Page last updated at 10:12 GMT, Tuesday, 22 April 2008 11:12 UK

Botswana Bushmen refused borehole

San woman
The bushmen had been resettled outside the reserve

The government of Botswana is refusing to allow Kalahari Bushmen access to a water borehole.

In 2006, the Bushmen won a landmark legal victory against the government allowing them to return to land in the Central Kalahari Game Reserve.

The court found they had been illegally driven off the land by the authorities.

The bushmen are the oldest people in Sub-Saharan Africa and the case was the longest and most expensive in Botswana's history.

Several hundred Bushmen have decided to return, but because they cannot use the borehole, they have to bring the water in by truck or they have to collect their own rainwater.

"If you do not give someone water to drink, how do you expect that person to live?" asks Jumanda Gakelebone from the local rights group First People of the Kalahari.

"Some of the people who have been relocated have been affected by HIV/AIDS so living without water makes their health much worse," he told the BBC.

Several boreholes have already been sunk for a diamond mine in the reserve, and more will follow when planned tourist lodges are built.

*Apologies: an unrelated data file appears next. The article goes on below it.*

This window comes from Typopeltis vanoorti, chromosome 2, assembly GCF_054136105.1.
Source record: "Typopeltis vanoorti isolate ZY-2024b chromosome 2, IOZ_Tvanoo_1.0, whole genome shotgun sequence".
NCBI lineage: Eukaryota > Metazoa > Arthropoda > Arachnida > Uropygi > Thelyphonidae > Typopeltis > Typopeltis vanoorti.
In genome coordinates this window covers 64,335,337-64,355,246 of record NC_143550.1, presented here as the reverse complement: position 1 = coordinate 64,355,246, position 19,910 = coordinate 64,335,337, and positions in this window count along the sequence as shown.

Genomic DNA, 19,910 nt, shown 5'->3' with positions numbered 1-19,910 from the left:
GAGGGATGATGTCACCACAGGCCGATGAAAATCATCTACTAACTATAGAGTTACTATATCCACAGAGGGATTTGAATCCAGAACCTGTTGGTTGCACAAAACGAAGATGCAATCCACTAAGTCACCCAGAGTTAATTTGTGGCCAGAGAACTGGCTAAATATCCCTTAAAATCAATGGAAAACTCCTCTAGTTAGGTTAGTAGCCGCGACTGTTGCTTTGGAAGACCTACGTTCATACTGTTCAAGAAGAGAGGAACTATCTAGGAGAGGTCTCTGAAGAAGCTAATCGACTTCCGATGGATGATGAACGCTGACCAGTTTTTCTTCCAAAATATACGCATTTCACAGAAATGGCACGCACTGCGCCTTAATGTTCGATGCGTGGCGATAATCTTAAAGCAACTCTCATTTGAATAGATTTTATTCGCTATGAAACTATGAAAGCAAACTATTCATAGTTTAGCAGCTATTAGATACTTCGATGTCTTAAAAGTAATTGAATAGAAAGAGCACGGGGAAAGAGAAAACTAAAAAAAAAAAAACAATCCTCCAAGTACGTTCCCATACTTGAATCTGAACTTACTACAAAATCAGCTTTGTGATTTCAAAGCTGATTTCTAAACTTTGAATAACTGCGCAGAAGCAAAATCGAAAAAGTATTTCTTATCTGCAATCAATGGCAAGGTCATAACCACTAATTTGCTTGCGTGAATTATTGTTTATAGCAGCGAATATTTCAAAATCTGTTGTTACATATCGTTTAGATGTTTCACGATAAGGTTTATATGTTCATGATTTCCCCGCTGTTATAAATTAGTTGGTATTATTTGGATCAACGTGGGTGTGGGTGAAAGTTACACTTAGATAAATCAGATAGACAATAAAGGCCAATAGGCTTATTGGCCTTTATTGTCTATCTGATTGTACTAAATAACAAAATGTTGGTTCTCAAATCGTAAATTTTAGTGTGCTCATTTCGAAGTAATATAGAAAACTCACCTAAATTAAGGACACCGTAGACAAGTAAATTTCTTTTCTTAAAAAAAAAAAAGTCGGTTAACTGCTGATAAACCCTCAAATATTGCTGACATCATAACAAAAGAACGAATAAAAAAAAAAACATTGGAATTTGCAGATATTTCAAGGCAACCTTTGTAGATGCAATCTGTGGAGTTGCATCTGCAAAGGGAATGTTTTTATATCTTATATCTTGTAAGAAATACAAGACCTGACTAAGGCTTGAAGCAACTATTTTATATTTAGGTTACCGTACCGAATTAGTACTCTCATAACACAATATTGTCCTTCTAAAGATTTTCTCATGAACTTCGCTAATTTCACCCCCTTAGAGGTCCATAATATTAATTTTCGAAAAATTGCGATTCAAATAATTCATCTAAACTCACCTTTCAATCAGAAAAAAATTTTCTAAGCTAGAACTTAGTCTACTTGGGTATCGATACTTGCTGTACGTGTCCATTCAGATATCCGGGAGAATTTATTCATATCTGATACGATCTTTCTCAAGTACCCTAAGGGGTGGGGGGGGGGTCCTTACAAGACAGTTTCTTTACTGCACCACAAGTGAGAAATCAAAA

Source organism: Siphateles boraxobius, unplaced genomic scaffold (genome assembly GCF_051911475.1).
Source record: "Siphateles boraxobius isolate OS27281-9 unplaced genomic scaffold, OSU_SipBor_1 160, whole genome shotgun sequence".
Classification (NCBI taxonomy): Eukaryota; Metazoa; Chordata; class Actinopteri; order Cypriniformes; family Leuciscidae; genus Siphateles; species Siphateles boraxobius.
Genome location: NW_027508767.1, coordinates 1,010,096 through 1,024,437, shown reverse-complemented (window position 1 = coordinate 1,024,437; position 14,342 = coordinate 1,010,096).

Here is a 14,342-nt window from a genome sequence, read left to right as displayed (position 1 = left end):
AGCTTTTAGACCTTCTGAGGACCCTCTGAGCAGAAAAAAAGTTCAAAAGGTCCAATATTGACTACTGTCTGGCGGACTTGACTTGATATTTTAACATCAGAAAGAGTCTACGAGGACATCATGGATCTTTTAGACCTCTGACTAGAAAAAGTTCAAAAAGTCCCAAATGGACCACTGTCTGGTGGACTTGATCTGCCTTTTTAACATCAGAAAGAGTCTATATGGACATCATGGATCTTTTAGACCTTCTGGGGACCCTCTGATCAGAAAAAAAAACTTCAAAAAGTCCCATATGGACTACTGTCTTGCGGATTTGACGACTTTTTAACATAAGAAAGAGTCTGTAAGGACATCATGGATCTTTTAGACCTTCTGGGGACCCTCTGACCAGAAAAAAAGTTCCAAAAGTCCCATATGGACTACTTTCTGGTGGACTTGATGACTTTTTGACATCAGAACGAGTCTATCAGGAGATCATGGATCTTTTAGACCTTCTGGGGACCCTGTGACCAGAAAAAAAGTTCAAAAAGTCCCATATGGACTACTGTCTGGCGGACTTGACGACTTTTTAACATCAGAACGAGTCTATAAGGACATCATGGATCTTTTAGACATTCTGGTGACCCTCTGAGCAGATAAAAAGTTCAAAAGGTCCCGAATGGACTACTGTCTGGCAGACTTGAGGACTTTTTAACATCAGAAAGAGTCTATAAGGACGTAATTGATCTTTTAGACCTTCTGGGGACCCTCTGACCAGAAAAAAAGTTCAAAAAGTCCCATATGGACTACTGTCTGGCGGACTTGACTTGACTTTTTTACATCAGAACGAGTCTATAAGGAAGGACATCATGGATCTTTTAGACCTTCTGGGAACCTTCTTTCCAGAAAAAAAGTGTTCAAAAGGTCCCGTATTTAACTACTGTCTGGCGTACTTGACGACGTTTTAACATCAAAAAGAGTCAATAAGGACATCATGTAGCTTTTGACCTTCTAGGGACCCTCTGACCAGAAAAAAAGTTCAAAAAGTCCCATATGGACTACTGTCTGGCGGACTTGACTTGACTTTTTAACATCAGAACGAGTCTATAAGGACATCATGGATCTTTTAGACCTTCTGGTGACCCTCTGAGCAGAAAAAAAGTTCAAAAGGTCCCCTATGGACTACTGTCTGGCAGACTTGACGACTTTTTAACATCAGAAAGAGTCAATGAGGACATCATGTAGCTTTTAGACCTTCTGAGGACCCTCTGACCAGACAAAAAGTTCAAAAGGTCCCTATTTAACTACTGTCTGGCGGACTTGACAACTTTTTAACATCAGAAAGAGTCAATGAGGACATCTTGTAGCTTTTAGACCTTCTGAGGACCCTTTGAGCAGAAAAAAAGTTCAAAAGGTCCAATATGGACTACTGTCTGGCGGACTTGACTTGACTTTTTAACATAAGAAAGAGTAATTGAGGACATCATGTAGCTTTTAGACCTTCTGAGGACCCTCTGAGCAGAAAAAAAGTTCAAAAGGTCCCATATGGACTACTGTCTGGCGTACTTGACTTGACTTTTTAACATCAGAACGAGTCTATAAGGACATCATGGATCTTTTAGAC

But the Bostwanan government says the growth of a settlement could damage the environment.

Map of Botswana and Kalahari

Botswana's High Commissioner in Britain, Roy Blackbeard, says "It is not that we are stopping them from collecting water, what we are saying is we will not allow a permanent settlement."

"If you are going to have people living in a game reserve, the wildlife is then decimated and it is not sustainable," he added.

But director of Survival International, Stephen Corry, says the government is just smarting from losing the legal case: "It is vindictiveness. The government does not want them in the area. It is very unhappy that the Bushmen won the court case against it, so this is just an attempt to keep the Bushmen out."

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